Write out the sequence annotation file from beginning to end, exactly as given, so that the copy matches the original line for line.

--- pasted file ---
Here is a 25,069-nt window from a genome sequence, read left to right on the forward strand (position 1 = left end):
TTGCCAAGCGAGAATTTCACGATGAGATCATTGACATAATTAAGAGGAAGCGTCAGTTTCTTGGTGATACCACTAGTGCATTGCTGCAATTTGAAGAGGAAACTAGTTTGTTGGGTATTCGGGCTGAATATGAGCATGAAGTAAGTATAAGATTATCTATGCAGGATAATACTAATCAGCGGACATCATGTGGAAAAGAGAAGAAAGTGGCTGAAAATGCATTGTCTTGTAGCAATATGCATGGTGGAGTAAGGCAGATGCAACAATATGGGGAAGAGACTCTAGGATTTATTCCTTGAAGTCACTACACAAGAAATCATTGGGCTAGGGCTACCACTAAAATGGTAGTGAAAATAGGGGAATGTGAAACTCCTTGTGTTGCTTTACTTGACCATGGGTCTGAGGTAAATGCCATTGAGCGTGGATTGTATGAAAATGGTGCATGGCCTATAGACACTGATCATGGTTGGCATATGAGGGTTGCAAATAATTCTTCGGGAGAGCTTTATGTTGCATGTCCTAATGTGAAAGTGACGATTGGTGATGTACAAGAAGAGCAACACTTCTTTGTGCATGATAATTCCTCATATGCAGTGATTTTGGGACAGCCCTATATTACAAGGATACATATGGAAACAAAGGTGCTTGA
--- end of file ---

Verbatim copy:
Here is a 25,069-nt window from a genome sequence, read left to right on the forward strand (position 1 = left end):
TTGCCAAGCGAGAATTTCACGATGAGATCATTGACATAATTAAGAGGAAGCGTCAGTTTCTTGGTGATACCACTAGTGCATTGCTGCAATTTGAAGAGGAAACTAGTTTGTTGGGTATTCGGGCTGAATATGAGCATGAAGTAAGTATAAGATTATCTATGCAGGATAATACTAATCAGCGGACATCATGTGGAAAAGAGAAGAAAGTGGCTGAAAATGCATTGTCTTGTAGCAATATGCATGGTGGAGTAAGGCAGATGCAACAATATGGGGAAGAGACTCTAGGATTTATTCCTTGAAGTCACTACACAAGAAATCATTGGGCTAGGGCTACCACTAAAATGGTAGTGAAAATAGGGGAATGTGAAACTCCTTGTGTTGCTTTACTTGACCATGGGTCTGAGGTAAATGCCATTGAGCGTGGATTGTATGAAAATGGTGCATGGCCTATAGACACTGATCATGGTTGGCATATGAGGGTTGCAAATAATTCTTCGGGAGAGCTTTATGTTGCATGTCCTAATGTGAAAGTGACGATTGGTGATGTACAAGAAGAGCAACACTTCTTTGTGCATGATAATTCCTCATATGCAGTGATTTTGGGACAGCCCTATATTACAAGGATACATATGGAAACAAAGGTGCTTGA